Issues / Legislation » Legislative Weekly Reports

Week Ending August 4, 2017

President Trump is Sabotaging the Affordable Care Act

Following the collapse of legislation in the Senate to repeal the Affordable Care Act (ACA) and gut Medicaid, President Trump and other administration officials urged Senate leaders to continue to work on the health care overhaul.  However, it appears that Senate Republican leaders believe that they are too divided to move forward on a comprehensive bill.  While the immediate push to repeal the ACA and cap Medicaid is over, it is likely that GOP leaders will look for opportunities to pursue changes to these programs in a more piecemeal fashion.  Those threats could emerge during debate over the renewal of the Children’s Health Insurance Program (CHIP), spending bills, legislation to raise the debt ceiling and in tax cut legislation.

For now, bipartisan discussions are taking place in the House and Senate over ways to stabilize the individual insurance market through which many obtain coverage when it is not available through an employer.  A bipartisan House group issued proposals following the defeat of the Senate bill and Sen. Lamar Alexander (R-TN), Chair of the Health, Education, Labor and Pensions (HELP) Committee, announced that he and the Ranking Democrat, Sen. Patty Murray (WA), would hold hearings in early September to start work on a proposal to stabilize and strengthen the market.

The effort to shore up the individual market has become urgent as a result of efforts by the Trump administration to sabotage the ACA.  For example, President Trump has repeatedly threatened to end cost sharing reduction payments to insurance companies that provide ACA coverage.  Under the ACA, insurance plans are required to reduce deductibles and copays for those with incomes below 250% of poverty.  Insurance companies are reimbursed by the federal government for these cost sharing reductions.  Uncertainty over whether the administration will continue to make these payments has led some insurance companies to decide not to offer coverage in a few markets next year and to propose dramatic increases in premiums for 2018.  Uncertainty has also been created over whether the administration would enforce the ACA requirement that most people obtain health coverage.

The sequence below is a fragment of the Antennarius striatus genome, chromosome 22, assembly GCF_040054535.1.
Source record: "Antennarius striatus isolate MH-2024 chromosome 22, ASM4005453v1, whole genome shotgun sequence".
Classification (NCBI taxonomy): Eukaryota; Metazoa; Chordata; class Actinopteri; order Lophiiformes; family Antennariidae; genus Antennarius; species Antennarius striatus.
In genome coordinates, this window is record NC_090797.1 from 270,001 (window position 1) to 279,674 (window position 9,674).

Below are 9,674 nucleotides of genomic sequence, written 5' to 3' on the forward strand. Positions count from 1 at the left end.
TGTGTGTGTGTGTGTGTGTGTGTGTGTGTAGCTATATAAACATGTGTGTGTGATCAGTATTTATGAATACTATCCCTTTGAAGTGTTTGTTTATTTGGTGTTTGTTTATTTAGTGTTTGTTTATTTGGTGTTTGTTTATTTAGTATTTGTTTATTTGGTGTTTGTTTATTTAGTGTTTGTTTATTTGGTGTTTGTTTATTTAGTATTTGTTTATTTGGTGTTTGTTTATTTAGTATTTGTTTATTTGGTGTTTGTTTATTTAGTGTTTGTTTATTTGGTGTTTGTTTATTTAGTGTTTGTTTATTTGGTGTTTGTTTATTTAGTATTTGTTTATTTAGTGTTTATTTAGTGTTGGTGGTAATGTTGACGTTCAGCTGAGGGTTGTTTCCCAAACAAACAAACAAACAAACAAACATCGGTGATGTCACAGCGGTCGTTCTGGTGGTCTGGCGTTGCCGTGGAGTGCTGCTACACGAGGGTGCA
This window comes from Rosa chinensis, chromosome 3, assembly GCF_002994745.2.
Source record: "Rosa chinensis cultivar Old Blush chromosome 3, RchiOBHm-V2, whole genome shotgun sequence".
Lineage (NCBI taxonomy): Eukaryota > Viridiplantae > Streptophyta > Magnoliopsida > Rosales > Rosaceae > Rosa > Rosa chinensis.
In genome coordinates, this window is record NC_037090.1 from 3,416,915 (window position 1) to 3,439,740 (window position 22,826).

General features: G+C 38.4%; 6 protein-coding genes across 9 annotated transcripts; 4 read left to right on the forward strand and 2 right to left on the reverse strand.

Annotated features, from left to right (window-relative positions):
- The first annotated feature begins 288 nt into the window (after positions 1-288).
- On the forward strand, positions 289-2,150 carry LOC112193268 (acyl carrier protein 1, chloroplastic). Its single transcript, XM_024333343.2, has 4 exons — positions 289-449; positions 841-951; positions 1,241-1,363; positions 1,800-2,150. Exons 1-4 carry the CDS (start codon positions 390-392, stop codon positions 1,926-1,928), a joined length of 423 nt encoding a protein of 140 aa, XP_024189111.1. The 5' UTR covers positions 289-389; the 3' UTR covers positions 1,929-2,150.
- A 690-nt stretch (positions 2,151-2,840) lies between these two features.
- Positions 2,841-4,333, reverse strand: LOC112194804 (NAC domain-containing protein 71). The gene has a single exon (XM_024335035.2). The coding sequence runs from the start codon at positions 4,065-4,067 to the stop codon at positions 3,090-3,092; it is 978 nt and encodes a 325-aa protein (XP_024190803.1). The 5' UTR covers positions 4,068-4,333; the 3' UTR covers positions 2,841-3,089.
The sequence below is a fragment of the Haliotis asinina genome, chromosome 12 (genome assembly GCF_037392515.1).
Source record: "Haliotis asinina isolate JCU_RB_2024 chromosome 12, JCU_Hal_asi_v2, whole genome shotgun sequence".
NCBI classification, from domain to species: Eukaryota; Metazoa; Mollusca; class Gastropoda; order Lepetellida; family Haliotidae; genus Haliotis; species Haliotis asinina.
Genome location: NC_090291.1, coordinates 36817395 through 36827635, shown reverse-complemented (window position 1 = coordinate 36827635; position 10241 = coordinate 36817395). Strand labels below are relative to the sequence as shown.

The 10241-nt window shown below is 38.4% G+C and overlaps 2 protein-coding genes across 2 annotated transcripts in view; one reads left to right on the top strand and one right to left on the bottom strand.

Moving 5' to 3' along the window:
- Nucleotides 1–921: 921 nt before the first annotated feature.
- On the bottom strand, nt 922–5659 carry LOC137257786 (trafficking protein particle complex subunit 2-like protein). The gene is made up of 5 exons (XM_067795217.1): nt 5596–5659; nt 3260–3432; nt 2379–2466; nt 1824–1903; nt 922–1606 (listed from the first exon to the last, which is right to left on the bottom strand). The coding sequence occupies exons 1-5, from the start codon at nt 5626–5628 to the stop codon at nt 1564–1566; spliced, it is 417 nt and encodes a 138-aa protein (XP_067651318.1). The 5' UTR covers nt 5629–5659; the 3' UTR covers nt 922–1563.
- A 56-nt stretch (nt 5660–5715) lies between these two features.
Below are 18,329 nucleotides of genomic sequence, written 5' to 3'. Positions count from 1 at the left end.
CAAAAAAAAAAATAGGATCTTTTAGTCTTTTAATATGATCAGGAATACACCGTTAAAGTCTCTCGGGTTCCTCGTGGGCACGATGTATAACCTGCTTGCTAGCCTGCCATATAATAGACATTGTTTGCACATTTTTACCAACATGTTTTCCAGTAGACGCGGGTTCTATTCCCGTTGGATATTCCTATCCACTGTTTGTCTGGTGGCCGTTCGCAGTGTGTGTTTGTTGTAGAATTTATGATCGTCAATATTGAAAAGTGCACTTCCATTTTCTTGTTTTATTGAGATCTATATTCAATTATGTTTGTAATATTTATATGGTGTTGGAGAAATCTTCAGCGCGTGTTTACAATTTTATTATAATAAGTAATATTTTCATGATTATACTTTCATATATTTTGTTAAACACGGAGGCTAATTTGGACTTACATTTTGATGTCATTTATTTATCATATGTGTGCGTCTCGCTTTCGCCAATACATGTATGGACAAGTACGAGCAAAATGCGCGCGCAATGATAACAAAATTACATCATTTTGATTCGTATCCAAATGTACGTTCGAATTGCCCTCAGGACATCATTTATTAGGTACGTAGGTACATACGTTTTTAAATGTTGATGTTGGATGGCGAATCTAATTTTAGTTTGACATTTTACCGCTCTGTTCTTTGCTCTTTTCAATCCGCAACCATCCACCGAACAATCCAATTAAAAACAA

While it is necessary to ensure that cost sharing reduction payments are made and to take other steps to eliminate uncertainty and stabilize insurance markets, it is likely that Republican leaders will push for other changes to weaken the ACA.  For example, the House bipartisan group included proposals to severely weaken requirements that employers provide health coverage for their workers.  It’s likely that the Senate will move legislation in September.  AFSCME will be working to keep harmful provisions out of the bill, such as the employer mandate proposals by House members. 

NLRB Inches Toward Anti-Labor Majority

Despite a lack of experience and a hostility towards the mission of the National Labor Relations Board (NLRB), former Republican congressional staffer Marvin Kaplan was confirmed by the Senate to serve on the Board.  The vote was 50 to 48, along party lines.  William Emanuel, an employer-side attorney nominated by President Trump, is waiting for approval by the Senate.  Emanuel’s confirmation would give the board a 3-2 anti-worker majority.

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